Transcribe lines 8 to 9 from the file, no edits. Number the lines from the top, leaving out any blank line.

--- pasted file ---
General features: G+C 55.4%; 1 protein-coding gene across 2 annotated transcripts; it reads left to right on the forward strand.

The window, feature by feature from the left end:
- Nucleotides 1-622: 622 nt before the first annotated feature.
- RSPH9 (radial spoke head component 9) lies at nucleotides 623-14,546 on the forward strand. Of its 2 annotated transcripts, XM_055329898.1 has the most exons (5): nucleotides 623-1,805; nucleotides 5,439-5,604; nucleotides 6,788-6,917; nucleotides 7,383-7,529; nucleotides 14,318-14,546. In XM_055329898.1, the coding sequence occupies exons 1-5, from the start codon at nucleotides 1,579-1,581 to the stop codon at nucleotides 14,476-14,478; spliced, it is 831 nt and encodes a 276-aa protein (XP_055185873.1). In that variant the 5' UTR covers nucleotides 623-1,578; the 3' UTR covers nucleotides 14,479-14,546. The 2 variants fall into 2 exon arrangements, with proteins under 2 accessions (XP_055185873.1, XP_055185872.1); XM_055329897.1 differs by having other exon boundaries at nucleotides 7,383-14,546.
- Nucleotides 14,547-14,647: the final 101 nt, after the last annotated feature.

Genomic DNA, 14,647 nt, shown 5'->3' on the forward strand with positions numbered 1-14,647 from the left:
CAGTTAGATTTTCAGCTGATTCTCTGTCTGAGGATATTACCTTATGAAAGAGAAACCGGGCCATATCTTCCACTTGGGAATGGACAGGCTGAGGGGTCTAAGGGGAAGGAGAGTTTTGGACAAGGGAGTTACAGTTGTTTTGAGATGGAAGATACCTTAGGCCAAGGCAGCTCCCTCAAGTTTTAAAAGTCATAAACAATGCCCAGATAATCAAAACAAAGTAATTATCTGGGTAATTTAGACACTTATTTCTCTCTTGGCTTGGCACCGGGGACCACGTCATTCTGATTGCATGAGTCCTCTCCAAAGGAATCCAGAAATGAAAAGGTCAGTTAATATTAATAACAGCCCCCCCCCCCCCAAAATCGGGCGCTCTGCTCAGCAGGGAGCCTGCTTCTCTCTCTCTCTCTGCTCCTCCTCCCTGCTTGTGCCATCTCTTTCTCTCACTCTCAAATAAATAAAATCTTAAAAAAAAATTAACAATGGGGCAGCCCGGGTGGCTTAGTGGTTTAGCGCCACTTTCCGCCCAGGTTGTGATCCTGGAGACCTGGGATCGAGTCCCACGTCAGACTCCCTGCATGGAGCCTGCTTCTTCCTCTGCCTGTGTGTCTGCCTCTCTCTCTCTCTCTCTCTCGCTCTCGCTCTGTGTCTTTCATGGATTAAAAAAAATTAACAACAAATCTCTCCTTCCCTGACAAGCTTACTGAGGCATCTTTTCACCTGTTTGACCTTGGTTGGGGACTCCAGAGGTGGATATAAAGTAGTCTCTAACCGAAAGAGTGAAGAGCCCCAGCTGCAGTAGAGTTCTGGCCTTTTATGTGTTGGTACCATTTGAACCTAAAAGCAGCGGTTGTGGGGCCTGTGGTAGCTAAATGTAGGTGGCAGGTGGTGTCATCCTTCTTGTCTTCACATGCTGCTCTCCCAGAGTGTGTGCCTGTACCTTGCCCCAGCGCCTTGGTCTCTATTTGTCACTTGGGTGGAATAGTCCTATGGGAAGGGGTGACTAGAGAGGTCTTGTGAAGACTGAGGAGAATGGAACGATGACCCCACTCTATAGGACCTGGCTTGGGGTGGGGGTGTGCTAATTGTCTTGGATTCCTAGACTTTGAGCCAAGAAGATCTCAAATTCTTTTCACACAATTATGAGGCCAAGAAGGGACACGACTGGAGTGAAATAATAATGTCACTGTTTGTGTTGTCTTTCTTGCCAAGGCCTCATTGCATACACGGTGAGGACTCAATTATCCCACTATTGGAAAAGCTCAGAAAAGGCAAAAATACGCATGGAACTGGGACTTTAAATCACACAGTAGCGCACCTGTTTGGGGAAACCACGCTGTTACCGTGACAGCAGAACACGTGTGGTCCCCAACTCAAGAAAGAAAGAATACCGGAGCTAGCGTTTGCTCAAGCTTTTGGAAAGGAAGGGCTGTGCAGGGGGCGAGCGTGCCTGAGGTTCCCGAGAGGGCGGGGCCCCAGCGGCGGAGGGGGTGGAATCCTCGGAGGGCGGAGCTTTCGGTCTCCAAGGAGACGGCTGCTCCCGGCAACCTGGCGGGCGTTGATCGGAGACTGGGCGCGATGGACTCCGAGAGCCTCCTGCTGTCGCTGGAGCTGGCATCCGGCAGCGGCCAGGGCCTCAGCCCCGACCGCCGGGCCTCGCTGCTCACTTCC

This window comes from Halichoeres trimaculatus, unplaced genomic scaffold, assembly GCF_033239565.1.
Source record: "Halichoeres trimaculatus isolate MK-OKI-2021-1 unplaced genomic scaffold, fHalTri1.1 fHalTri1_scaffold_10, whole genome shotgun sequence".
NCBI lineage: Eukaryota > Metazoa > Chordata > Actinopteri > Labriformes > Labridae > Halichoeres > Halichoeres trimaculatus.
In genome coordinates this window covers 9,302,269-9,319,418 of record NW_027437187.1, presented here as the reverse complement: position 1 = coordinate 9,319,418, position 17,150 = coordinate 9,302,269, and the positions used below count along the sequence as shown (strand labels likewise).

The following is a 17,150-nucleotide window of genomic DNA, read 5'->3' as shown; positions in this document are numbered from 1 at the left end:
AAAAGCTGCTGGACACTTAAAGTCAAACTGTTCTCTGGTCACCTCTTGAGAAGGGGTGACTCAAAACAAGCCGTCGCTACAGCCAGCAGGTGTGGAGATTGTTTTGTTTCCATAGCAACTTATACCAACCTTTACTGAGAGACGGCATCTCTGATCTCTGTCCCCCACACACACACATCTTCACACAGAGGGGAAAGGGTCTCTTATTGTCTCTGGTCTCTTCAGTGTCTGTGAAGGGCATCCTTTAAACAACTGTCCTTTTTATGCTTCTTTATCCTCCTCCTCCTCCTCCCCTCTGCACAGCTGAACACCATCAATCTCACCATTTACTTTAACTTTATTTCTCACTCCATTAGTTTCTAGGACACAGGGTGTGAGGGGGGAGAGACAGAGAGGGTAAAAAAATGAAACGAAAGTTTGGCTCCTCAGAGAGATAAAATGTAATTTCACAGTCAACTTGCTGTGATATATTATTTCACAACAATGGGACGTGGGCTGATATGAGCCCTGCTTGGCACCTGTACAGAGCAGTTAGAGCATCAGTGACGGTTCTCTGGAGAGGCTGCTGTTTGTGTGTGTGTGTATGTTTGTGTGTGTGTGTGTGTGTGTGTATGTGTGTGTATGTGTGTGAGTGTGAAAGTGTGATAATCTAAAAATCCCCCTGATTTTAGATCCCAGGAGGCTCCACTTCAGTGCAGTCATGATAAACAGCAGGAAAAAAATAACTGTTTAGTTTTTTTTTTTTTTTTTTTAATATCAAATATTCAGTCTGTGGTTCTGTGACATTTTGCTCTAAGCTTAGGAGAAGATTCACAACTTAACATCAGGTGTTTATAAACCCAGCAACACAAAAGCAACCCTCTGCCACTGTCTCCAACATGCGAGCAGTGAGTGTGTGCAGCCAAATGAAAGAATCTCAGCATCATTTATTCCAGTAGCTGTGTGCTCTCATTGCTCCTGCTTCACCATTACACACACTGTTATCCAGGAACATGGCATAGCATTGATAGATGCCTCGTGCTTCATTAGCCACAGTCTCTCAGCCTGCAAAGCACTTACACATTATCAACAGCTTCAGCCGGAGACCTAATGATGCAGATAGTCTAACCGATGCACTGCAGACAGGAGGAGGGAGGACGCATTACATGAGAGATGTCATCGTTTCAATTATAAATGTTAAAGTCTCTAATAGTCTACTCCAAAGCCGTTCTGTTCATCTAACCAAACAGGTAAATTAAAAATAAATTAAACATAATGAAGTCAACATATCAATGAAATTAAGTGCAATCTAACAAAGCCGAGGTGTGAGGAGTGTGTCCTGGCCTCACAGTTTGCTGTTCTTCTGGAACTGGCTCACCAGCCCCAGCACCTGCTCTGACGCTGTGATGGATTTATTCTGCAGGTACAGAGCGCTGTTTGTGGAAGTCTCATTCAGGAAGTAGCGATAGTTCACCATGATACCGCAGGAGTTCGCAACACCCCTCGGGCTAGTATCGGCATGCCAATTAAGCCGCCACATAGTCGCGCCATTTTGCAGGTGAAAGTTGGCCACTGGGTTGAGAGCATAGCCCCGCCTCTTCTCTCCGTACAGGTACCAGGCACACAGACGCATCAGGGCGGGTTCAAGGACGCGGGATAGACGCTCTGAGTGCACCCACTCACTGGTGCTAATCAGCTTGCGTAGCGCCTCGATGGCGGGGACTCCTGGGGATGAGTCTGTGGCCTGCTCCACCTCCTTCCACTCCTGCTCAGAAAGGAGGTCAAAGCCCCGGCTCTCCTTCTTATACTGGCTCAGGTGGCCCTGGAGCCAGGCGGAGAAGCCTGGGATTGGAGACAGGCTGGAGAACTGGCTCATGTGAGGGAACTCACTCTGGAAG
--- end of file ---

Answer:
This window comes from Halichoeres trimaculatus, unplaced genomic scaffold, assembly GCF_033239565.1.
Source record: "Halichoeres trimaculatus isolate MK-OKI-2021-1 unplaced genomic scaffold, fHalTri1.1 fHalTri1_scaffold_10, whole genome shotgun sequence".